BELGRADE (Reuters) – Serbia’s army commander urged NATO peacekeepers and other international bodies on Friday to step up measures to protect minority Serbs in Kosovo, adding that “the international community is not fulfilling its obligations”. The call from General Milan Mojsilovic came a day after the European Union, Serbia and Kosovo failed to make a […]
Serbia army chief urges NATO, international agencies to protect Kosovo Serbs
BELGRADE (Reuters) – Serbia’s army commander urged NATO peacekeepers and other international bodies on Friday to step up measures to protect minority Serbs in Kosovo, adding that “the international community is not fulfilling its obligations”.
The call from General Milan Mojsilovic came a day after the European Union, Serbia and Kosovo failed to make a breakthrough in talks aimed at ending weeks of violence in predominantly ethnic Serb areas of northern Kosovo.
In a rare public address, Mojsilovic said he had asked NATO peacekeeping mission KFOR and other international bodies to undertake urgent measures to protect ethnic Serbs there.
“Because of … professional cooperation we have, I have informed the KFOR commander that we are following events with great anxiety and that urgent measures must be taken to protect the Serbian people,” Mojsilovic told reporters.
“Today it is clear that the international community is not fulfilling its obligations,” he said without elaborating.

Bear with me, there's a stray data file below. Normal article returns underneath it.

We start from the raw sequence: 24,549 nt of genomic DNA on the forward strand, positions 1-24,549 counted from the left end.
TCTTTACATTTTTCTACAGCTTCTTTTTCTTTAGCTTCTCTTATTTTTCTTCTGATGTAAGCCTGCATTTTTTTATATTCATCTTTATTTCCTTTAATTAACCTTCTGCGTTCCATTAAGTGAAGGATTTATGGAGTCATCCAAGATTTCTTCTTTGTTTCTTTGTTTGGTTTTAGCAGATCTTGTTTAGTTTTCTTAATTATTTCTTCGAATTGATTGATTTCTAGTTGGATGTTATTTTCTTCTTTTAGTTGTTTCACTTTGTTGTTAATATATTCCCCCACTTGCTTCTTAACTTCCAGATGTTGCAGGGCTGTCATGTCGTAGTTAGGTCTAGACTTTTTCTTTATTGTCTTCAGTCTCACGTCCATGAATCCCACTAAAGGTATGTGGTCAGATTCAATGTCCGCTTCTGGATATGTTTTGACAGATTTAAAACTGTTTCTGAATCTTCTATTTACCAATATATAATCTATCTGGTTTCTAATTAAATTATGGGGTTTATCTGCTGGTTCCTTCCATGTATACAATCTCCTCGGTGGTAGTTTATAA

Violence flared in four northern Kosovo municipalities late last month after ethnic Albanian mayors took office following a local election in which turnout came to just 3.5%.
Ethnic Serbs, who make up the majority of the population in the region, had boycotted the vote.
A number of Serbs were also arrested by Kosovo police during and after the protests.
In response, Serbian President Aleksandar Vucic in May deployed troops near the Kosovo border.
“The Serbian armed forces, in accordance with the constitution and the UN Charter, if they receive an order … will fully carry out all their tasks in relation to the overall security crisis” Mojsilovic said on Friday without elaborating.
Mojsilovic’s statement came hours after Kosovo’s own soldiers marched through the southern, Albanian part of the ethnically divided town of Mitrovica, where ethnic Serbs make up the majority in the north.
Earlier in the day, Kosovo Defence Minister Armend Mehaj said the march was part of regular training “which has nothing to do with the security situation in the north of the republic.”
“Responsibility for the safety of our citizens lies with Kosovo police,” he said.
Tensions between Belgrade and Pristina soared last week when Serbian police arrested three Kosovo policemen, saying they crossed the border between the two countries. Pristina says they were arrested inside Kosovo.
Kosovo, formerly a southern province of Serbia, declared independence in 2008 after a late 1990s uprising by its ethnic Albanian majority during which NATO bombed rump Yugoslavia, comprising Serbia and Montenegro, to halt a brutal Serbian security crackdown.
Last December, for the first time since the end of the war in 1999, Belgrade asked NATO to allow it to send Serbian troops to Kosovo after clashes between Kosovo authorities and ethnic Serbs in the northern region. In January, NATO declined Serbia’s request.
Ethnic Albanians make up more than 90% of the population in Kosovo, while the Serbs form the majority in four northern municipalities and several enclaves inside Kosovo.
(Reporting by Aleksandar Vasovic in Belgrade and Fatos Bytyci in Pristina; Editing by Hugh Lawson)